WWW: What’s your best tip for new moms?
JK: Even when you are exhausted and you’re working and you’re going on three hours of sleep and feel like a zombie, part of alleviating that feeling is doing something that makes you feel beautiful. If you are exhausted, give yourself a manicure or go get your hair colored. If you have 10-15 minutes to yourself, that makes all the difference. Whether you are a stay-at-home mom or a working mom, you have to find a way to keep remembering who you are and that you are still sensual and sexy and beautiful and strong—you’ve just done one of the strongest things you could possibly do, which is to create life. After I’ve been filming or working for six hours and I have to pick up groceries or baby food or diapers, I will literally go to the grocery store and grab a coffee or tea and pull over on the side of the road and get out of my car and walk for 10 minutes. And that 10 minutes is my time. I leave the phone in the car and nobody knows. It’s time to reflect and take care of myself and just to have a moment for me.

WWW: What’s the best advice you learned from your mom?
JK: Honestly, the best advice I learned from my mom was really just taking care of your skin and your body. Drinking a lot of water, staying out of the sun, only getting a little bit of sun. She was so conscious of that during a time when people were not. And I feel that was one thing that really contributed to my style in a way, was the idea of respecting yourself and making sure that you aren’t doing things that are going to be hurting your body in the future. She was a seamstress, too, so she really inspired me in regards to everything with fashion. We didn’t grow up with a lot of money, so when we liked something, she would find or make the pattern, and we would make the piece. That was really influential to me, because I learned everything about the construction of clothing from my mom. If you don’t come from a lot, you can still make something beautiful. It just takes creativity and a sewing machine. And the cool thing now is there are so many YouTube videos and great how-tos that we never had growing up.

WWW: What has been the most rewarding part of being a mother?
JK: The most rewarding part is the depths of love. And seeing this tiny human being that was in your belly grow and what they gravitate towards and giving them the freedom to express and be who they are. My son is obsessed with makeup, so I got him a makeup kit. Every time a makeup artist comes over, they donate a brush or something to his kit. Yet at the same time, he’s playing soccer and really loves to swim. To me, it’s about nurturing every aspect of your child’s personality. When you really allow someone that kind of freedom creatively, emotionally, spiritually, and mentally yet keep the structure of discipline in regards to sleeping, eating, and taking care of them, those are the key components of a really great parent, and those are the best moments of it.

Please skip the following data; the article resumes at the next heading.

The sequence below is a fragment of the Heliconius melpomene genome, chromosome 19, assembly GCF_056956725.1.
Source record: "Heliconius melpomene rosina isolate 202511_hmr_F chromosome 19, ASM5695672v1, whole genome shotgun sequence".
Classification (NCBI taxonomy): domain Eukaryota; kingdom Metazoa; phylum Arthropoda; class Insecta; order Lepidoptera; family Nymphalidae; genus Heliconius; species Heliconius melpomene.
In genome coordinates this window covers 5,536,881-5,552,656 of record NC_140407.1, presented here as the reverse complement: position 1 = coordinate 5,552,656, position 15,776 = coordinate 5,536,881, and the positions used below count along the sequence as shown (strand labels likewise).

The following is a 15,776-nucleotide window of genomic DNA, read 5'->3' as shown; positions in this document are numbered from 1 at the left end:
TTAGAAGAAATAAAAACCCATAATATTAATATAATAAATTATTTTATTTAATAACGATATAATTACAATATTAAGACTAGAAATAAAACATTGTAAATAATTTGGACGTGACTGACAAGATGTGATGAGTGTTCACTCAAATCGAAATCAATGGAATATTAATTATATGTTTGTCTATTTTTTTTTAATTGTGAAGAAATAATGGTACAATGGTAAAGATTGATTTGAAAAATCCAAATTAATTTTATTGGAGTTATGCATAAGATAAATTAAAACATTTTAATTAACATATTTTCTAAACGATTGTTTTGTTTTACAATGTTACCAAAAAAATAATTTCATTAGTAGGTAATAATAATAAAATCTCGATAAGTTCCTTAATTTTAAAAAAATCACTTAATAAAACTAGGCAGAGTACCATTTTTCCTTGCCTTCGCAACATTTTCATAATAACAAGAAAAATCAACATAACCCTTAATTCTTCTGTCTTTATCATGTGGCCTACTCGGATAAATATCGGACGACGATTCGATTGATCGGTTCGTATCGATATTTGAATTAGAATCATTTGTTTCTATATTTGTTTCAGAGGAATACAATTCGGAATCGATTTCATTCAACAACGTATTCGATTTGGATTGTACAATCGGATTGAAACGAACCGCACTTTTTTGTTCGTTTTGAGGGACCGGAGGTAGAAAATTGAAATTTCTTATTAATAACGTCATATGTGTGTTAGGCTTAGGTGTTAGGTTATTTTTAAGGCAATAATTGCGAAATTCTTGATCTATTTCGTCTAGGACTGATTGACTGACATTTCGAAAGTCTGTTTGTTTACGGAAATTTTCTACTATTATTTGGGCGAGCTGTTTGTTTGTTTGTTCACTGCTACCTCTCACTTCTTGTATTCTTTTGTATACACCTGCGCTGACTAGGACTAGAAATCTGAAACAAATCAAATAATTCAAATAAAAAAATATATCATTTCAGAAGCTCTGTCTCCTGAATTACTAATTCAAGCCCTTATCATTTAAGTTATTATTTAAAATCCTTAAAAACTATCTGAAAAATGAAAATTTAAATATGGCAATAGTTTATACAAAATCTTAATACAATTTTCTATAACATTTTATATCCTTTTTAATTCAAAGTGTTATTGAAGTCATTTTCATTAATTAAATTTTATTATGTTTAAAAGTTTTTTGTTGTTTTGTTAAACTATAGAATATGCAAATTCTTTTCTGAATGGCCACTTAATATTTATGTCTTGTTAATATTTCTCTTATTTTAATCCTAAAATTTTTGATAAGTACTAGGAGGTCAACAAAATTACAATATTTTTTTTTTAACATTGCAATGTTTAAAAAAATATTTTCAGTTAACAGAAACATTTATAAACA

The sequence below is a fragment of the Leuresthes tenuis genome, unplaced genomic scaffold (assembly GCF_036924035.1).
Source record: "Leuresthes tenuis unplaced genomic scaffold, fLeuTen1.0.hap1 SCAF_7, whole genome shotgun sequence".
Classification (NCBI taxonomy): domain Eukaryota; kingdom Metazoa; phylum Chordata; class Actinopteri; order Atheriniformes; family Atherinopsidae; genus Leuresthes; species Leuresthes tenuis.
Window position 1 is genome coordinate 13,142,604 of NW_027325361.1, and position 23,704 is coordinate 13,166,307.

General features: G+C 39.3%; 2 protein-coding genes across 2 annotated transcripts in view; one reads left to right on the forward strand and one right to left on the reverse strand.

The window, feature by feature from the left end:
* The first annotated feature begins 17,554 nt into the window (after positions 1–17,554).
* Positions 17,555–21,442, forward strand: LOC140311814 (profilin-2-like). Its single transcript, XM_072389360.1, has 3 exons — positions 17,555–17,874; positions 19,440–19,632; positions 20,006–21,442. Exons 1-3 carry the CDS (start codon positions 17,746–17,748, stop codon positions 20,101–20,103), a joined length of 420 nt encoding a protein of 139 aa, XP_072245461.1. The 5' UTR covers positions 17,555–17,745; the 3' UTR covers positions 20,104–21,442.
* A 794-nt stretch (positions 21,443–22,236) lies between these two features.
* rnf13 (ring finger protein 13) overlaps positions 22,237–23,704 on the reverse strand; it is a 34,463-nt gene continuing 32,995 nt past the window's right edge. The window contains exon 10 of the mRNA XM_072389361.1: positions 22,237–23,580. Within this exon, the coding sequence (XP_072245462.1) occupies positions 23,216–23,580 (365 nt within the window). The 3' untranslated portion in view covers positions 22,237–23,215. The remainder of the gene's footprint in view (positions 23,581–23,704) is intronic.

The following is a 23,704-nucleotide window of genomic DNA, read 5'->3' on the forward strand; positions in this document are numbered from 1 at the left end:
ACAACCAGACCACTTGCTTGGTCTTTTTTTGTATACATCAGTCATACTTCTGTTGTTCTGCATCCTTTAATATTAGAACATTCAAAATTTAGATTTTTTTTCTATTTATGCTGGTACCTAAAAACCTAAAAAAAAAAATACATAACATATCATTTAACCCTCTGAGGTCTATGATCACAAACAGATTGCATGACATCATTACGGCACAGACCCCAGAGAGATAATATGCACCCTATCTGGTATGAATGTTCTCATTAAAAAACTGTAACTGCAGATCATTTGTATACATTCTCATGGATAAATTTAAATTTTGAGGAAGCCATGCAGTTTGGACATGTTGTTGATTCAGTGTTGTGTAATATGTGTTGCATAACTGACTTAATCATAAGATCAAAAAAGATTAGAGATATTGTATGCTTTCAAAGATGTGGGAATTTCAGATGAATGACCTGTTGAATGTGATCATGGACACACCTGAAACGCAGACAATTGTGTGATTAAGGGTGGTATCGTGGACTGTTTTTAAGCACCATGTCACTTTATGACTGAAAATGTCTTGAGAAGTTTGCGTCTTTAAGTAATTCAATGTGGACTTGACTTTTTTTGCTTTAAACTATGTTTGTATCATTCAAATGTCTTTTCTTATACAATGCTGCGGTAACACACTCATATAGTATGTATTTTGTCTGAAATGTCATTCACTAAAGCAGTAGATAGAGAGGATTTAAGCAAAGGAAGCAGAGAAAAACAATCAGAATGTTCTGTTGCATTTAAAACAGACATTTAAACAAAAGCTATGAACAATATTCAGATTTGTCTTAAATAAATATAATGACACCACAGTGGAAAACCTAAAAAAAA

WWW: You designed a collection of baby clothes for Sapling, which is coming out in August. How did that collaboration come about?
JK: I met the co-founder Peta [Stinson] online on Twitter and Instagram, and I loved what she was doing and the idea of a nontoxic, sustainable line that I could really be hands-on with. I spent so much time, my whole heart dedicated to designing this collection. There are so many people now who do a “collection,” but it’s not really theirs; they are not actually doing it. And every single sketch, every single color palette, every single thing that you see came from me and my heart, and so that’s something that was really important. I wasn’t willing to collaborate with anybody that wasn’t going to allow me to really express something that was authentic to me.

WWW: The prints are adorable! Where did the inspiration come from?
JK: The prints are a mix of me being inspired from Nebraska, the big open skies and the constellations and what caused me to dream and imagine and really push my creativity, so that’s where the galaxy prints came from. And there was a lot of Japanese inspiration, because I noticed my friend was gravitating to anything that was Japanese, so for me I wanted to create something for him. And that’s where all of the peonies and the lotus came in. In regards to the T-shirts, I really wanted to create affirmation prints because I felt like it was important that the message a child wears is also for the parents. Every time a parent looks at the T-shirt, they will be reminded of the same sentiment as the child, and that’s something I thought was really cool.

WWW: What do you look for when shopping for baby clothes?
JK: Something that my son [James Knight Newman] won’t grow out of in two days and anything that gives him a sense of individual style. I know now that I am making baby clothes that people still want pink for girls and blue for boys, but for me, I just like him to be a individual. He loves picking out his own clothes.

WWW: How are you planning on spending Mother’s Day this year?
JK: I have no plans. I could literally just be watching Frozen for the five-billionth time, and it would be the perfect day.